Monthly Archives: June 2017

Whither Education – An Apathy

Even after half-a-century of Indian Independence, the fate of education, educators and students has hardly improved. The apathy of the power that be, including a large section of society, has not changed when it comes to human resource development and education. Even now there are more than four crore educated unemployed youths in India.

India boasts of being world’s third knowledge power but effectively this is the lowest when judged against per thousand-population base. Societal degradation, inflicted by political might, is reflected in educational institutions across India. Aberrations have become the rule on campuses that are infested with self-seekers and politicians.

Democratization of higher educational institutions, though a noble concept, has in the past 20 years turned campuses into a cauldron of stinking filth. These are managed by affiliations charged with little regard for excellence, honesty and intellectual probity. Unethical and politically-motivated decisions serve a few and are reflections of societal catharsis.

Geographic India consolidated into a polity by the British has muted into conglomerations of politically charged, disjointed entities and facsimiles of democratic degradation. The classic conservative yearning for an ordered polity and commensurate pursuit of knowledge on the campuses are missing. Whichever brand rules the country, this section of society commands no respect now. May it be students or teachers they don’t have a voice, they don’t constitute an essential service and education is not a national necessity. Being a state subject, educational policies suffer from innumerable deformities.

Though it is a constitutional obligation, the non-availability of funds and vested administrative setup have led to the mushrooming of universities, fake campuses, private enterprises and numerous makeshift centers of education as also fly-by-air foreign campuses. It has proved to be a great financial endeavor with hardly any risk involved because it does not come under VAT or any other financial constraints. India has by now more institutions of such type than colleges, an excellent opportunity to rope in knowledge seeking youth and those who desire to fly off to greener pastures.

When it comes to the formulation of policies about higher education, structuring the system, financial assistance, grants and salary, the statutory body-University Grants Commission-is mentioned like a sacred cow worshipped as well as butchered in the streets. How far the UGC is autonomous is a common knowledge. It has become a post office, a government organization, disbursing petty grants, sanctioned by the Central Government, among universities or institutions with a number of tags attached to them depending upon the status of the recipient institutions, state, Central, autonomous or deemed universities. There is a perpetual complaint about the non-availability of funds. The administration should appreciate that the jumbo cabinet and expenditure on legislatures could be cut down to feed and educate a few villages. The teacher wants to be a ladder upon which students could climb and scale new heights.

The Central and state governments invoke ESMA to curb the voice of agitating people, but it takes no time to give benefits to politicians and bureaucrats. It is essential to please them so that a symbiotic balance is maintained as also to oblige a few of them. The government has failed to take effective steps to curb industrialization of education. Within hours the doles given in Parliament and honorarium were doubled but the 6 per cent expenditure of the GDP on education has proved to be dogma persisting right from the Kothari Commission recommendations for over four decades now.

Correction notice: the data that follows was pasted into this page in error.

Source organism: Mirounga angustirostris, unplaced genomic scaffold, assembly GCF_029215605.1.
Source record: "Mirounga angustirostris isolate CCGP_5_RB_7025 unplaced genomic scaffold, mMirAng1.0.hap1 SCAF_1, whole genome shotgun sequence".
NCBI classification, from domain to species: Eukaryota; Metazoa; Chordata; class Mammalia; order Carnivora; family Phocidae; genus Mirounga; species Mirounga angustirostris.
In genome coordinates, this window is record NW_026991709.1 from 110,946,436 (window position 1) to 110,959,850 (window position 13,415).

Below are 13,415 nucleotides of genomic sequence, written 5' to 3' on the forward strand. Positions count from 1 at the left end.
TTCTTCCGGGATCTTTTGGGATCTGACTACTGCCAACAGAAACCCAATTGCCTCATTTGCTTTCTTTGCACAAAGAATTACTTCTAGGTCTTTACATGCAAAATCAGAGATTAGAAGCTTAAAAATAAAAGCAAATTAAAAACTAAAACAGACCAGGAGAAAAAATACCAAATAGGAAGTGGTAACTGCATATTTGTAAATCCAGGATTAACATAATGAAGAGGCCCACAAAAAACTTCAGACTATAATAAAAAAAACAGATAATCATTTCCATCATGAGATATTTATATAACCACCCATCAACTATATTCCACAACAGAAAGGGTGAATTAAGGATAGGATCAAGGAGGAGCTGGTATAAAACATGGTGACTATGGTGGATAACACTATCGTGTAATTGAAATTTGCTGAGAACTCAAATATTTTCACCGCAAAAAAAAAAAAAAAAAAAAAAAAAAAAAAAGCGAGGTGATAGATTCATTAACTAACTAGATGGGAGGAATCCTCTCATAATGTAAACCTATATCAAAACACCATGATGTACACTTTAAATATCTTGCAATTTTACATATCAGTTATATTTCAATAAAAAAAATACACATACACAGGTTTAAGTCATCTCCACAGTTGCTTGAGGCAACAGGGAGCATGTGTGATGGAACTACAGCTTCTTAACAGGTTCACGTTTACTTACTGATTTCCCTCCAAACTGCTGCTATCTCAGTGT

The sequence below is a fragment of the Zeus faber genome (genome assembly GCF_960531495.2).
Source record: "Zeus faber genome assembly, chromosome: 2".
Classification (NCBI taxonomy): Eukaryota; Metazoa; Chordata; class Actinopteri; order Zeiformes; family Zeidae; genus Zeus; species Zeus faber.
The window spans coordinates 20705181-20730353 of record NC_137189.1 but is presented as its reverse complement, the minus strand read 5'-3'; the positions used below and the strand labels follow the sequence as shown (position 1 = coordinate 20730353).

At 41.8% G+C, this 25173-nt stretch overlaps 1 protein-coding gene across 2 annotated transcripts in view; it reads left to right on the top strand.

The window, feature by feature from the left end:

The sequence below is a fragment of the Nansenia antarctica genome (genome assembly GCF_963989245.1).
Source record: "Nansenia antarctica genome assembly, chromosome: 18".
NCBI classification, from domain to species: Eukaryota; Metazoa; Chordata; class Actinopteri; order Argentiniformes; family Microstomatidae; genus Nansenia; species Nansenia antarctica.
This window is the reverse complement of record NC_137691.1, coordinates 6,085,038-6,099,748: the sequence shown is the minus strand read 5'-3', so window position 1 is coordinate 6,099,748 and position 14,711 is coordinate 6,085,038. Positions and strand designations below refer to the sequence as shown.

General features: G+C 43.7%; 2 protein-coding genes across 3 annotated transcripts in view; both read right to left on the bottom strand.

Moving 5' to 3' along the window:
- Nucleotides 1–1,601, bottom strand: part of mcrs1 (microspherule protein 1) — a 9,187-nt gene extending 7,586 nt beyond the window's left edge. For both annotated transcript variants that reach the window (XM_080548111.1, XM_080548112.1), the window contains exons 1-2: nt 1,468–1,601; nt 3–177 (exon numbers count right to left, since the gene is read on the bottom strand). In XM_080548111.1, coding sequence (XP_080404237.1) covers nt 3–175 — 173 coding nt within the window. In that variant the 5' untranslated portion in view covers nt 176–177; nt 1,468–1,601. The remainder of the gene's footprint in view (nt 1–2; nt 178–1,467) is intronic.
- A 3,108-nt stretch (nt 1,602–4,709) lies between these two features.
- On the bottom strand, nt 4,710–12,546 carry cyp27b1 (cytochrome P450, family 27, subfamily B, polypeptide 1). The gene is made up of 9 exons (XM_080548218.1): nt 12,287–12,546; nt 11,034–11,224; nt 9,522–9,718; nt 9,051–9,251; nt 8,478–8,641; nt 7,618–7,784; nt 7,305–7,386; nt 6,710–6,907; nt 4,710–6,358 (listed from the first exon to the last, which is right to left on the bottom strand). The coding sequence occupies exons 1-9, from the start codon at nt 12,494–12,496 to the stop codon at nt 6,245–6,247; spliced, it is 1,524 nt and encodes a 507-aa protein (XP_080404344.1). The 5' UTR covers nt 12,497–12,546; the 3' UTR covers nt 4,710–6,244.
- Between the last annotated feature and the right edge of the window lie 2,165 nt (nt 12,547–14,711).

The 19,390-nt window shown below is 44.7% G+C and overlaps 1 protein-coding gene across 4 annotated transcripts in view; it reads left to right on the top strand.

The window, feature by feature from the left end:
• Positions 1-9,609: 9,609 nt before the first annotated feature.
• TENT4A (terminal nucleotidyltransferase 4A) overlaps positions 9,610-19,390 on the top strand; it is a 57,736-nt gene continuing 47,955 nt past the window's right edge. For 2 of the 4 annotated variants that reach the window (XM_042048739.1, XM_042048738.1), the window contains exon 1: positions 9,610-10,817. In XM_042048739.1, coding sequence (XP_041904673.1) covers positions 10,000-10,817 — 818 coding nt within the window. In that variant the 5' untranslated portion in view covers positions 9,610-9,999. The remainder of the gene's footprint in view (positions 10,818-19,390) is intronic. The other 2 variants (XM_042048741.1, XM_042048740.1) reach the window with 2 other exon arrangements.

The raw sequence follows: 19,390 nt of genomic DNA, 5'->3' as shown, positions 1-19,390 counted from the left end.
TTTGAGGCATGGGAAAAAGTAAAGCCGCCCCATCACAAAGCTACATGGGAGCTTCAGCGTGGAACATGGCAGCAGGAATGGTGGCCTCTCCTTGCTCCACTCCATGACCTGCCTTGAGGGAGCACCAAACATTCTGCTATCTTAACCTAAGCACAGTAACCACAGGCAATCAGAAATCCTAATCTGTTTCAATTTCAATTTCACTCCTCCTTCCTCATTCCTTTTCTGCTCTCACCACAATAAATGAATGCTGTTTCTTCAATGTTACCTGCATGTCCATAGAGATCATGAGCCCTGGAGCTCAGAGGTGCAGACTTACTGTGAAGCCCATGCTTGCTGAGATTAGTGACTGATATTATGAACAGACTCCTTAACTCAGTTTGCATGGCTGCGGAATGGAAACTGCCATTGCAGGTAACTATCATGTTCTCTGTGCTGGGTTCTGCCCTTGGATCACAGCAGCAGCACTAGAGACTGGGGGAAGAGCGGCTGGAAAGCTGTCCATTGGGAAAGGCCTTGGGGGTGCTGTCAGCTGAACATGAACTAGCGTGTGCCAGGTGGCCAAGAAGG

Students of various educational institutes go on strike, almost yearly, demanding withdrawal of excessive fee hike. The tuition fees make up only about 13 per cent of annual expenditure in the present university education. It is now a formidable industry and the aim is to make money. Poor students, however, intelligent they may be, cannot afford to join colleges, professional institutions or courses. They may join such courses by putting their families under heavy debt of banks or financial institutions. Even in the USA, tuition fees contribute to about 15 per cent of the total annual expenditure on higher education. Nehru said: “If all is well with universities, it will be well with the nation.” Whereas Rabindranath Tagore once compared educated classes in India to “A second storey in an old building that was added in, but unfortunately the architect forgot to build a staircase between them.”

Teaching profession is devalued in the country because the teachers can’t compete in our society, have no muscle power, are educated and hence behave differently. Neither do they have guts of creamy bureaucrats nor institutional support of any kind. A teacher can entertain you with a pale smile on hearing that this is the profession of nation builders, the cream of society and a noble profession. The next moment teacher will be branded as cancers in societal marrow, getting salary for no work, craving for power, equality in salary and status with the Class A government servants. The teacher was the consultant and conscience keeper of society till mid-century. One could identify him by his tattered clothes, emaciated pale face, soft voice and meek behavior. He was the guru. That guru, comparatively having a better outfit now, has metamorphosed to a present teacher.

The Context of Internationalization of Higher Education

The World Bank’s 1991 ‘World Development Report’ has made a very interesting observation that the scientific and technological progress and enhanced productivity in any nation have a close link with investment in human capital as well as the quality of the economic environment. Scientific and technological capabilities are, however, unevenly distributed in the world and are linked with the education system in a nation.

The 21st century has seen quite massive changes in higher education systems both in terms of complexity of the systems and also in terms of its utility for converting education into an effective tool for social and economic changes. A very interesting relationship is emerging among education, knowledge, conversion of knowledge into suitable entities from trade point of view, wealth and economy.